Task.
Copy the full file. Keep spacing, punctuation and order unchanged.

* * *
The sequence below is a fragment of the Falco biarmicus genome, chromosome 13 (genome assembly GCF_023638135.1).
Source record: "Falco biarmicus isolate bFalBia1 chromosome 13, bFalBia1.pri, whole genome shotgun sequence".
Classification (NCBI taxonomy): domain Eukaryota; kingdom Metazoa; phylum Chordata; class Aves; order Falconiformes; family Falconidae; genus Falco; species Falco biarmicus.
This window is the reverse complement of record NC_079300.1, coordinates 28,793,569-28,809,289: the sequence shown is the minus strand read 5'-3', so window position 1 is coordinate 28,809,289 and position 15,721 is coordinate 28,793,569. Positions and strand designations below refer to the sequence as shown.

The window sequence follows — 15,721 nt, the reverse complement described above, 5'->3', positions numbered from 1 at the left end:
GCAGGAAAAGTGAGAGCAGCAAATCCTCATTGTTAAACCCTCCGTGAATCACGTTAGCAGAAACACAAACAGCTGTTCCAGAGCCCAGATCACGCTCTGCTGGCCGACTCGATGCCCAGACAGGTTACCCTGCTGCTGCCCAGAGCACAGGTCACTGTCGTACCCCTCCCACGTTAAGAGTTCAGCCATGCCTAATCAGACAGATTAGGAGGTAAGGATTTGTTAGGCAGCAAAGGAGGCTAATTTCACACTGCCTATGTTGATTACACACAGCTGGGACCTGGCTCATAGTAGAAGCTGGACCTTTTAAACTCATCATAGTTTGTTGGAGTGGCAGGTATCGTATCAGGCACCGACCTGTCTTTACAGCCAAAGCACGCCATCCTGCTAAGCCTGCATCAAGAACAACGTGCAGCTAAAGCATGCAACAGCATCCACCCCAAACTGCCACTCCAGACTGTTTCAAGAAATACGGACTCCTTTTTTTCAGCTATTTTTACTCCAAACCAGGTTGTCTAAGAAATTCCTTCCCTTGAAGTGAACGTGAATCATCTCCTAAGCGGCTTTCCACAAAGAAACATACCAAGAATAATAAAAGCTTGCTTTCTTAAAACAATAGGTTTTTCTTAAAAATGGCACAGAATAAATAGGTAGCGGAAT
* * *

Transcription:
The sequence below is a fragment of the Falco biarmicus genome, chromosome 13 (genome assembly GCF_023638135.1).
Source record: "Falco biarmicus isolate bFalBia1 chromosome 13, bFalBia1.pri, whole genome shotgun sequence".
Classification (NCBI taxonomy): domain Eukaryota; kingdom Metazoa; phylum Chordata; class Aves; order Falconiformes; family Falconidae; genus Falco; species Falco biarmicus.
This window is the reverse complement of record NC_079300.1, coordinates 28,793,569-28,809,289: the sequence shown is the minus strand read 5'-3', so window position 1 is coordinate 28,809,289 and position 15,721 is coordinate 28,793,569. Positions and strand designations below refer to the sequence as shown.

The window sequence follows — 15,721 nt, the reverse complement described above, 5'->3', positions numbered from 1 at the left end:
GCAGGAAAAGTGAGAGCAGCAAATCCTCATTGTTAAACCCTCCGTGAATCACGTTAGCAGAAACACAAACAGCTGTTCCAGAGCCCAGATCACGCTCTGCTGGCCGACTCGATGCCCAGACAGGTTACCCTGCTGCTGCCCAGAGCACAGGTCACTGTCGTACCCCTCCCACGTTAAGAGTTCAGCCATGCCTAATCAGACAGATTAGGAGGTAAGGATTTGTTAGGCAGCAAAGGAGGCTAATTTCACACTGCCTATGTTGATTACACACAGCTGGGACCTGGCTCATAGTAGAAGCTGGACCTTTTAAACTCATCATAGTTTGTTGGAGTGGCAGGTATCGTATCAGGCACCGACCTGTCTTTACAGCCAAAGCACGCCATCCTGCTAAGCCTGCATCAAGAACAACGTGCAGCTAAAGCATGCAACAGCATCCACCCCAAACTGCCACTCCAGACTGTTTCAAGAAATACGGACTCCTTTTTTTCAGCTATTTTTACTCCAAACCAGGTTGTCTAAGAAATTCCTTCCCTTGAAGTGAACGTGAATCATCTCCTAAGCGGCTTTCCACAAAGAAACATACCAAGAATAATAAAAGCTTGCTTTCTTAAAACAATAGGTTTTTCTTAAAAATGGCACAGAATAAATAGGTAGCGGAAT